Find us on:
Facebook Twitter Google Plus Youtube

Features

  • Image: Bukenya Matovu

    “As soon as the president assents, everything will be in motion”

    Bukenya Matovu, Senior Assistant Secretary in the Ministry of Energy and Mineral Development

    What are the next steps in establishing the Petroleum Authority and National Oil Company mandated by the upstream Petroleum Bill passed at the end of last year?  Why has the president, who repeatedly intervened to push the bill through parliament, not yet got round to signing it?  When will the government invite bids from companies keen to take up new exploration licences?   What are the prospects for East African countries to come up with a joint, win-win, oil infrastructure development plan?  And with so much oil and gas prospecting in the region, can Uganda be sure that there will be a local export market for products from the country’s planned oil refinery?  These are the among the questions addressed by Mr. Bukenya Matovu, Senior Assistant Secretary in the Ministry of Energy and Mineral Development and the ministry’s main spokesperson , in the following, exclusive interview, transcribed in full. Read More

  • Image: the Ondiek exploration well

    Hope and frustration in Nebbi, Uganda’s new oil frontier

    This is as close as one can approach Ondiek well without attracting the attention of security guards.

    PANYIMUR SUB-COUNTY, NEBBI DISTRICT:   “It came around Christmas time” says Sylvester Odongo, LC-1 chairman of Abok village, referring to the red and white drilling rig that towers over the bush a few hundred metres from his compound of four, grass-thatched huts.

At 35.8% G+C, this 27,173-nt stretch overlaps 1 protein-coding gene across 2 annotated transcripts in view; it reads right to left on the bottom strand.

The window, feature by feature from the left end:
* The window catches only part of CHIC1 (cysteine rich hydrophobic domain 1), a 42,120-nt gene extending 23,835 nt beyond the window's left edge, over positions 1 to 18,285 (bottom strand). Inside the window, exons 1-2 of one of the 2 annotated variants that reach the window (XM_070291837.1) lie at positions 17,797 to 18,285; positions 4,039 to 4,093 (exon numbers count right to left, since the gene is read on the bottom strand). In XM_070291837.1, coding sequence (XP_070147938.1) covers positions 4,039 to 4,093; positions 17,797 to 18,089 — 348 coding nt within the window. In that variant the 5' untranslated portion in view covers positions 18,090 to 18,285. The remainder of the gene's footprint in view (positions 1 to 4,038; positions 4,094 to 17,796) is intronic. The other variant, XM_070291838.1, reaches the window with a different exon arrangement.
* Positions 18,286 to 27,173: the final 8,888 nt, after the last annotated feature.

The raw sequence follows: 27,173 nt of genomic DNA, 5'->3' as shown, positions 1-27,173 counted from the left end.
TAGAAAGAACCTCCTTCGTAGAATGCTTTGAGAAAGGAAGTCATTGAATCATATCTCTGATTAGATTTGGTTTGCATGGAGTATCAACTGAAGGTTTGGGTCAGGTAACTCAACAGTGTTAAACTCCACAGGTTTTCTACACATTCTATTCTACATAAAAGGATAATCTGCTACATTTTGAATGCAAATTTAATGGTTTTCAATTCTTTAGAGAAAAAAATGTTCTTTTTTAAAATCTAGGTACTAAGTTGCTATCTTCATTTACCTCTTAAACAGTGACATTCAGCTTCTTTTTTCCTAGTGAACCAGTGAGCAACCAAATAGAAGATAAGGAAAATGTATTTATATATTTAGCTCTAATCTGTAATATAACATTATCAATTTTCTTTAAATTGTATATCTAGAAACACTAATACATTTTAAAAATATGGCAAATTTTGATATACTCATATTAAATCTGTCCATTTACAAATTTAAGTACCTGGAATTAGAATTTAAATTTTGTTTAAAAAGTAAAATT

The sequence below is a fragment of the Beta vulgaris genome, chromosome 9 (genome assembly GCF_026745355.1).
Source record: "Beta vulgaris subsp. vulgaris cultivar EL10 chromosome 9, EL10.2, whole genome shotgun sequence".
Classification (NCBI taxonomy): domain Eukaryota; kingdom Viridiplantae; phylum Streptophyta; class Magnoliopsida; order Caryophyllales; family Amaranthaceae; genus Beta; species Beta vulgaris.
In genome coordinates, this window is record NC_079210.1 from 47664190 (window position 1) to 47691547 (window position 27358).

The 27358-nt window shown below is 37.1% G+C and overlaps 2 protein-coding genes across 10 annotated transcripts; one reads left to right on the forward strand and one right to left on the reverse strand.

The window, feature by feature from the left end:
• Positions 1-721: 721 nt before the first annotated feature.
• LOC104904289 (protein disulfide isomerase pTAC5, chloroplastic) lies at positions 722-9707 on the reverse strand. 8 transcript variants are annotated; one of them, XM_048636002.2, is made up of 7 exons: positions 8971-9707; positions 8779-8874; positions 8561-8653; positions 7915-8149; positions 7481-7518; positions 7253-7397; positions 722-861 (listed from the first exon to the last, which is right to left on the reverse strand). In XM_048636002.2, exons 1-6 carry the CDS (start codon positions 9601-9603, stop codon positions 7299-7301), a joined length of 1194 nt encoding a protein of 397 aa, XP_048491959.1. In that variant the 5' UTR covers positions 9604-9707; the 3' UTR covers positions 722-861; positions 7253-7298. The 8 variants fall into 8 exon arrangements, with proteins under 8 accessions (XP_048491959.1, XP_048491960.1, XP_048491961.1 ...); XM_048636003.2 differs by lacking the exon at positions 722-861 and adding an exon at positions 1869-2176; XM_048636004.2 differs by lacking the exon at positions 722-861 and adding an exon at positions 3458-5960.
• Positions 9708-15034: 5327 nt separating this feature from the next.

It doesn’t trouble them much in the day, he adds—except that when villagers get close to the fenced-off rig, to tend their gardens of cassava and cotton, security guards order them away. Then, at dusk, extra generators kick in to light up the 24-7 drilling operation.  “The noise is terrible and it’s really hard to sleep” the tired chairman complains. Read More

  • The landscape in Nwoya District where Total has found more oil.

    Exclusive: Total makes new oil discovery in Nwoya

    The landscape in Nwoya District where Total has found more oil.

    Total S.A. has made a new discovery of oil in Nwoya District, according to a senior member of the government, although details remain sketchy and no official announcement has been made.

    State Minister for Minerals, Peter Lokeris, revealed the news a week ago in an exclusive interview with Oil in Uganda. “Now that [new] oil has been discovered in Nwoya, the company should improve the infrastructure and create job opportunities,” he said. Read More

  • O

    UCU ramps up oil and gas training capacity

    The oldest building at the UCU campus. The university is looking to the future with new oil courses.

    Uganda Christian University, one of the country’s oldest and most prestigious higher education institutions, is seeking to develop petroleum management expertise through an Oil and Gas Leadership Institute which is expected to evolve into a fully fledged department. Established in 2010 and currently housed within the university’s School of Research and Postgraduate Studies, the institute is the product of a visit to the University of Queensland in Australia in 2009.

    Read More

  • Lwemiyaga MP Theodore Ssekikubo

    MP Ssekikubo, leading critic of oil bill, arrested

    Lwemiyaga MP Theodore Ssekikubo

    Member of Parliament, Theodore Ssekikubo (NRM Lwemiyaga), a vocal critic of the petroleum bill recently passed by Uganda’s parliament, was arrested last night on charges of “inciting violence” according to national media.

    Hon. Ssekikubo, who chairs the Parliamentary Forum on Oil and Gas, was reportedly arrested on Bombo Road in Kampala at around 9pm.   He had previously been summoned to appear in court on charges of inciting violence at Christ the King church during a requiem mass for the late Cerinah Nebanda, Read More